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ERIC Number: ED347532
Record Type: Non-Journal
Publication Date: 1992-Mar
Pages: 25
Abstractor: N/A
Reference Count: N/A
Rethinking the Research Paper.
Ballenger, Bruce
With rare exceptions, the assignment of a research paper elicits groans from students and sighs from their teachers, or worse. While the research paper became a fixture in composition textbooks and classrooms by the 1940s, its origins can be traced to fundamental changes in the American academy after the Civil War. The language of the term paper was expected to be objective, reflecting the then popular assumption that writing was a neutral and transparent mechanism for transmitting discovered knowledge. One consequence of the historical emphasis on originality in research papers is the privileging of form over content. Another implication of the historical development of the research paper is that English departments are "stuck" with teaching it for every other academic department. Composition teachers can teach certain research skills which do not differ much among the disciplines, and they can teach students that research can be undertaken with passion and objectivity. Personal writing dominates the composition classroom, and a research paper that uses personal experiences and observation will find a natural place in such a course. Instead of just writing for the teacher, students' notion of audience expands to include each other. Instructors in this approach are not authorities on the topics, but apprentices to the researcher. If the instructor is successful, students will leave the freshman composition course knowing that their own curiosity can and should drive their investigations on any topic, and that good research does not have to mean bad writing. (Twenty-one references are attached.) (RS)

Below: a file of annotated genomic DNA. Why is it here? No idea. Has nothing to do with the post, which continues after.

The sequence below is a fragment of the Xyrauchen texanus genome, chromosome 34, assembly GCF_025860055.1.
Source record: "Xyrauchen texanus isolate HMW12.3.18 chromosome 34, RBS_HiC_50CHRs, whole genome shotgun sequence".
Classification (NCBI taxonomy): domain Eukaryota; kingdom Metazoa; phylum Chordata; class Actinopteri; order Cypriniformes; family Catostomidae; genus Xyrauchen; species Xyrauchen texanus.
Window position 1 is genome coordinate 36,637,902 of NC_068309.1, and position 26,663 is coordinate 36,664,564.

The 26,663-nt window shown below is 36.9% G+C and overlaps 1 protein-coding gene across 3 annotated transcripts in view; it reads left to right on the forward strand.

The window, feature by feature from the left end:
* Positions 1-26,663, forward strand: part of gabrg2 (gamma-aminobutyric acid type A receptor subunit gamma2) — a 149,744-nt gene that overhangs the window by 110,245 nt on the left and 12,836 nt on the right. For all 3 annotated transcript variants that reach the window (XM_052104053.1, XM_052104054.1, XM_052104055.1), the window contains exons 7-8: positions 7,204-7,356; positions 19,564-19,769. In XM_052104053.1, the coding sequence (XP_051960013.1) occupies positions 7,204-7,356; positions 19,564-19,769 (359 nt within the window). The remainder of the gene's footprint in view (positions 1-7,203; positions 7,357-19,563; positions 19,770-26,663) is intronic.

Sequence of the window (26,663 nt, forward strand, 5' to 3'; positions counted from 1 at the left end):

Publication Type: Speeches/Meeting Papers
Education Level: N/A
Audience: N/A
Language: English
Sponsor: N/A
Authoring Institution: N/A